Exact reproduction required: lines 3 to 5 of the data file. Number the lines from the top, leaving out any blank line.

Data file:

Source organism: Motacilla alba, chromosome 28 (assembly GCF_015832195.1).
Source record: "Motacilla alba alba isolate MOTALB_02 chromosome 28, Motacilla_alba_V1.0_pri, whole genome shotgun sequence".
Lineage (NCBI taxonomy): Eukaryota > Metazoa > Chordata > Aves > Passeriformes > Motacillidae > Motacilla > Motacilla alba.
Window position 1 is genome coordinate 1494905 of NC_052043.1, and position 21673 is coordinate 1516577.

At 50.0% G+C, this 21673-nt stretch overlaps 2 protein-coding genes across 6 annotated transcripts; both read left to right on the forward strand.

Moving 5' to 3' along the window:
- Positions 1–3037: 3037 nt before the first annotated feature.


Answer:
Lineage (NCBI taxonomy): Eukaryota > Metazoa > Chordata > Aves > Passeriformes > Motacillidae > Motacilla > Motacilla alba.
Window position 1 is genome coordinate 1494905 of NC_052043.1, and position 21673 is coordinate 1516577.

At 50.0% G+C, this 21673-nt stretch overlaps 2 protein-coding genes across 6 annotated transcripts; both read left to right on the forward strand.